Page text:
A lone wolf is living on an island near Oak Bay.
Campers on Discovery Island first reported a stray or abandoned animal to conservation officers in early May, but it was confirmed that the animal was a wolf this week.
While it’s not known where exactly the wolf came from, the hope is that it will leave the island on its own, said conservation officer Peter Pauwels.
“We’ve been trying to decide whether this is something we need to remove or not,” Pauwels said. “At this point, we’d rather not see the wolf get harmed and let it leave on its own.”
Getting the wolf off of the island would involve trapping it, and that could be very difficult, he added.
A trap was placed on the island along with water and food. However, it will not be set unless there’s evidence the wolf is willing to access the bait.
A parks maintenance officer will check on the trap everyday, Pauwels said.
The conservation officer says it’s unusual for a wolf to leave its pack and travel alone.
The closest area the wolf may have come from is Sooke or Shawnigan Lake, Pauwels said, noting that there are a number of different routes it could have swam from.
Water and food for the wolf is scarce – there are no deer, racoons, or squirrels on the island, but there is access to seals, fish, crabs, and geese.
The wolf will most likely leave on its own, Pauwels said, because it is a social creature and will, at some point, seek companionship of other wolves.
“Under all the circumstances, it’s not a place it’s going to want to stay long term, for sure. I’m surprised it’s been there, stayed there, as long as it has.”
When and if the wolf decides to leave the island, its shortest swim would be to Cattle Point or Ten Mile Bay in Oak Bay, but there’s no knowing where the wolf may show up, Pauwels said.
Once the wolf reaches land, conservation officers would have “zero chance” of locating it, he added, because it would most likely continue running until it reaches a comfortable habitat.
“It’s not going to be comfortable (in Oak Bay) either but it’s got a long way to go before it gets out of civilization,” Pauwels said.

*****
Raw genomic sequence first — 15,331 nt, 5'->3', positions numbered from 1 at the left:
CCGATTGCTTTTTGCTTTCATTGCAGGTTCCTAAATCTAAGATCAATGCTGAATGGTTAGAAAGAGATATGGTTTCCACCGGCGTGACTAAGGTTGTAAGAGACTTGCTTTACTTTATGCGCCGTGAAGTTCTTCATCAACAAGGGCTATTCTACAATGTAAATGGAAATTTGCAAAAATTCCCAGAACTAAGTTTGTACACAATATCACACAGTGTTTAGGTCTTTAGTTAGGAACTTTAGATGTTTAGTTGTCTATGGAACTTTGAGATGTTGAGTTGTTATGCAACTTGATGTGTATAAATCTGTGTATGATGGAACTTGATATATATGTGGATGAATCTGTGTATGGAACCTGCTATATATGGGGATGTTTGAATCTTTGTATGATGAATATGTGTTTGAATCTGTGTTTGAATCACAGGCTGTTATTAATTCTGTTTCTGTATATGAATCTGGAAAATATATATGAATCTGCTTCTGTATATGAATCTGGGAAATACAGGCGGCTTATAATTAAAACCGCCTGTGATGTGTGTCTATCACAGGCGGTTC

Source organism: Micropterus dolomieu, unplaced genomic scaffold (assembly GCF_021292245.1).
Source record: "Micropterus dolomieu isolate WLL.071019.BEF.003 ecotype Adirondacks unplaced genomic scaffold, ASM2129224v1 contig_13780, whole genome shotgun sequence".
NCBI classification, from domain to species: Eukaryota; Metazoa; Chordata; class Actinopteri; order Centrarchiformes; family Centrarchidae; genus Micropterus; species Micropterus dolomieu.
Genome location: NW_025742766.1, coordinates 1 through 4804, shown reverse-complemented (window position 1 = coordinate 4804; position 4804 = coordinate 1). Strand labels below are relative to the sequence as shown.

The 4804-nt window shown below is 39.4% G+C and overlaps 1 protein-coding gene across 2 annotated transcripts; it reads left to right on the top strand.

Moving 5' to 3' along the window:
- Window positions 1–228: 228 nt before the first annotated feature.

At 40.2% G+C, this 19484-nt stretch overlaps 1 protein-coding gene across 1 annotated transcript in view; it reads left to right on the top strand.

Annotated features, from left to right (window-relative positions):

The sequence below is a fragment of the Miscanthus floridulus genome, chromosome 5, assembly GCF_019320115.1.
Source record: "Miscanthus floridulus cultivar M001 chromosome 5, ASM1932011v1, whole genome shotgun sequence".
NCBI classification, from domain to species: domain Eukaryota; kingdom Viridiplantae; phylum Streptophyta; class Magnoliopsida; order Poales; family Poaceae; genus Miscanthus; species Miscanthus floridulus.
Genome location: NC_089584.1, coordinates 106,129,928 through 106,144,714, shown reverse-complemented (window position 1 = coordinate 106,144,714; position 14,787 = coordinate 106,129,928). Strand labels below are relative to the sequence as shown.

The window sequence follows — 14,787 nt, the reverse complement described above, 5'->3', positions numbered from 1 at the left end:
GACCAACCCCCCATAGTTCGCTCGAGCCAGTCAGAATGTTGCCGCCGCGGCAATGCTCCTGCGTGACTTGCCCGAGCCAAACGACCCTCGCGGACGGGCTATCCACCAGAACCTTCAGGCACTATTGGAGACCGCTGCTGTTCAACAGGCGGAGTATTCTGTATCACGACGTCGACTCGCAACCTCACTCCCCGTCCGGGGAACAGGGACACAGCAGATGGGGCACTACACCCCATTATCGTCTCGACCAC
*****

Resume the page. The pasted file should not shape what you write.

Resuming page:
Campers have reported seeing the wolf near the campsite but so far, not in the actual camping area.
“It still seems to be very leery of people and it’s not getting close,” Pauwels said.
People are advised to keep the campsite clean and store food in containers.
However, he added, the wolf has not been approaching humans, so people should not be worried at this point.
If campers do come across the wolf, Pauwels said, don’t approach it and give it lots of space.
An Oak Bay cub scout leader, who was on Discovery Island June 23 to 24, was surprised to learn that there is, in fact, a wolf on the island.
Randy Stewart was camping there for the first time when he came across what he believed was paw prints and scat belonging to a wolf.
Stewart was with about 20 cub scouts and a handful of adults. He left the group for an early morning walk on the morning of June 24 and said he was puzzled by what he saw.
“I saw the scat in two different places on the trail. … I saw in the grass, it looked like some large animal had been sleeping on the grass, and I was really puzzled,” he recalled. “In this lower marshy area (by the Discovery Island sign)… I saw these footprints in the mud, and to me they looked like dog or wolf.”
Had Stewart known what he witnessed was evidence of a wolf, he would have been worried about being in the area, he said.
“I look at it now and I think ‘God, I was out there by myself,’ and you just never know with wild animals,” he said. “Certainly, with the kids there, I think all of us, if we had known there was a wolf on the island, we would have not been too comfortable with that.”
To report sightings of the wolf, call the conservation centre at 1-800-663-9453.